© Copyright 2016 NerdWallet, Inc. All Rights Reserved

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How to Save $1,000 a Year -- Without Breaking a Sweat

  • 13 Apr 2017
  • Posted by Amarasco

Nonprofit Guidewell Financial Solutions offers 10 tips for saving big on a limited budget.

GuidewellConsumers who have never saved before sometimes worry they won’t be able to make it a habit, especially if they’re living paycheck-to-paycheck.  However, small changes in financial choices and lifestyle can lead to tangible savings rewards. To celebrate Financial Literacy Month, nonprofit Guidewell Financial Solutions (aka Consumer Credit Counseling Service of Maryland and Delaware) shares these tips on how to save a thousand dollars in a single year:

Use direct deposit. This is an effective way to start saving. Here’s how it works - Have paychecks electronically deposited into a checking account.  Before the money goes into checking, have $10 automatically deducted and directly placed in a personal savings account.

Savings = $240/yr or more 

Brown bag it!  Bring lunch from home ($1-3 per meal) instead of dining out at work ($8-15 per meal).

Savings = $1,300/yr or more

Less is more.  Downsizing the family cell phone, cable, or satellite television package is a simple way to put more money in the bank.

Savings = $600/yr or more

Avoid putting the pedal to the metal.  Even in this era of low gas prices, the cost of fuel, oil, tires, and vehicle depreciation averages about 52 cents a mile for consumers who regularly drive to work. To reduce transportation costs, consider carpooling, walking, or biking just two days a month.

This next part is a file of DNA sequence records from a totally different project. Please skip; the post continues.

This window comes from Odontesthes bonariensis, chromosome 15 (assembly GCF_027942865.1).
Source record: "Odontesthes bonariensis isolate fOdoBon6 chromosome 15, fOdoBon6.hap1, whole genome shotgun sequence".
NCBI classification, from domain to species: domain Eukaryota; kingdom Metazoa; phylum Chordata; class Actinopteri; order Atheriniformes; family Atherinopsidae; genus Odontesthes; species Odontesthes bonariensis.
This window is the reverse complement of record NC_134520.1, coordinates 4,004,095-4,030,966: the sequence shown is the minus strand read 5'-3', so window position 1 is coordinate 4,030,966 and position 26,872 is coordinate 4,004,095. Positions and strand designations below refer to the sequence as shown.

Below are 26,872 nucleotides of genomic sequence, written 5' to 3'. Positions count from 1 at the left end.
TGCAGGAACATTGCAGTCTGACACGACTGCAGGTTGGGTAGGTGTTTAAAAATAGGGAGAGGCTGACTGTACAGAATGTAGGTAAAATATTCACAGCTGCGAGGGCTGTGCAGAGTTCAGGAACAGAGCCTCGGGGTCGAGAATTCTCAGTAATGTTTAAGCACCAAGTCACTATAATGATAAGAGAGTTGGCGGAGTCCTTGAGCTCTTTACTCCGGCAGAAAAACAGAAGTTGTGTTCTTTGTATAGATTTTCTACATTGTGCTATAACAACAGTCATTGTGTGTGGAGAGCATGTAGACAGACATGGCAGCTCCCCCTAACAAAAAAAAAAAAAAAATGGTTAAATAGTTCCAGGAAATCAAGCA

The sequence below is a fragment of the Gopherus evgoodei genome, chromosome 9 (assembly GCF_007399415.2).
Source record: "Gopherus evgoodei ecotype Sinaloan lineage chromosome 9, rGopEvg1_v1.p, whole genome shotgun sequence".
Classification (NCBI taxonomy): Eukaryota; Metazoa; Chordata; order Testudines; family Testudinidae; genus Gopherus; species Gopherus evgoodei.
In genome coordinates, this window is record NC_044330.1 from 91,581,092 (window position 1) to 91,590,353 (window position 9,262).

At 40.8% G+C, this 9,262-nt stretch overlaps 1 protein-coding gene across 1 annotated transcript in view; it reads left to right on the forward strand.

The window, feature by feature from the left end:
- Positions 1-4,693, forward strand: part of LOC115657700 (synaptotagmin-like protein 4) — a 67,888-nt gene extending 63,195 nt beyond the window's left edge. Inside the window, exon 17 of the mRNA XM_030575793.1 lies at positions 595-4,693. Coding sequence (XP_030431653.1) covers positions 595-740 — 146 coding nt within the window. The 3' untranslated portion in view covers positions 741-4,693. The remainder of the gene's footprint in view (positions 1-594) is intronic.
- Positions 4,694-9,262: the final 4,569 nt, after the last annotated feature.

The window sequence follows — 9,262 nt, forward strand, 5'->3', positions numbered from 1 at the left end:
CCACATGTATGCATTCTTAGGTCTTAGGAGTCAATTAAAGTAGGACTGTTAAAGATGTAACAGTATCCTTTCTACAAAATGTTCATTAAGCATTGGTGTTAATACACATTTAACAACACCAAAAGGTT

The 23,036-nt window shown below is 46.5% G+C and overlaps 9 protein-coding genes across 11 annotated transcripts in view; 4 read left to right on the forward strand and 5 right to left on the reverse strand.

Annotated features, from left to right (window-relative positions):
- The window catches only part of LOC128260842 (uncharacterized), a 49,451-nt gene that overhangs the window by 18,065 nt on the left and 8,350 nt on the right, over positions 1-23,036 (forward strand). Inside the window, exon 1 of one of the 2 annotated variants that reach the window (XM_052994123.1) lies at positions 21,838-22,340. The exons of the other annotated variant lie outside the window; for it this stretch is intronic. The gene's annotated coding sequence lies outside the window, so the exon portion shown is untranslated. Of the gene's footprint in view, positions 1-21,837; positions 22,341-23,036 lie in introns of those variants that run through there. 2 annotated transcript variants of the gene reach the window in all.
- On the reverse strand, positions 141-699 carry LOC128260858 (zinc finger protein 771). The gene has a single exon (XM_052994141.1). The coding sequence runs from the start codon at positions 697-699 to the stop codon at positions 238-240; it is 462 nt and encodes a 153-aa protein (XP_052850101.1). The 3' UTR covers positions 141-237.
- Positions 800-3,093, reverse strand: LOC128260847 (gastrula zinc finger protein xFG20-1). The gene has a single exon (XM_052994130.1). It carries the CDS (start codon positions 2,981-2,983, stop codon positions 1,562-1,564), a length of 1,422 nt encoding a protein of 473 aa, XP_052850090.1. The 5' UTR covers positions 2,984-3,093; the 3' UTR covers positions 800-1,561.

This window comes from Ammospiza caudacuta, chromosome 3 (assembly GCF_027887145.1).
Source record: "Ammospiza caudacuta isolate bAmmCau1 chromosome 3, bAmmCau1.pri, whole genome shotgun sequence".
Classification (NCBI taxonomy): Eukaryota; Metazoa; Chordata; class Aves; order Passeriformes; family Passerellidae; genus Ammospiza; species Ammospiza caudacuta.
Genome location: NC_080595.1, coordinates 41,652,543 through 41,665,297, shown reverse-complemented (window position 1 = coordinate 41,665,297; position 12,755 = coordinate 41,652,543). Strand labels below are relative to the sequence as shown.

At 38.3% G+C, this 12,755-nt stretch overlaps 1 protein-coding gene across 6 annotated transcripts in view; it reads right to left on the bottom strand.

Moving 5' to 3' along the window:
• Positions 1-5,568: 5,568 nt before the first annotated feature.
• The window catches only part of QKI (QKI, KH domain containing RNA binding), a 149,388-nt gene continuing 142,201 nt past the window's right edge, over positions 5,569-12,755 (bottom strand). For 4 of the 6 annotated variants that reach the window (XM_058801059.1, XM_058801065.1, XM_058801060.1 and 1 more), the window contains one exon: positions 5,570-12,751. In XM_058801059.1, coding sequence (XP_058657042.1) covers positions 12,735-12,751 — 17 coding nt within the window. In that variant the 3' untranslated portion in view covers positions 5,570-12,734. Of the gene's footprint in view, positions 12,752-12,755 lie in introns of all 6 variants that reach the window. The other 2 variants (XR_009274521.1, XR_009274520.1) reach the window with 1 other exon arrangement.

Savings =  $288/yr or more

Compare banking options. Paying for checking account services? Shop around and find an account that doesn’t charge monthly fees.

Savings = $120/yr or more

Say “no” to the one armed bandit.  Putting change into the office vending machine is convenient, but it comes at a cost.  Bring snacks and sodas from home instead.

Savings = $100/yr or more 

Stick to in-network ATMS. It’s handy to get cash from on-the-spot ATMs, but the fees really add up. Plan withdrawals so they only take place a ATMs that belong to your bank.

Savings = $100/yr or more

Go local. Rent free books and DVDs from the public library instead of renting or buying them online or at a store.

Savings = $100/yr or more

Do some homework. Comparison shop before purchasing or renewing auto, renters, or homeowners insurance. Also think about increasing the plan deductible.

Savings = $100/yr or more

Practice paycheck power. Employees who get paid bi-weekly receive three paychecks for the month twice a year.  Each time this happens, place the extra paycheck into savings.

Do the math!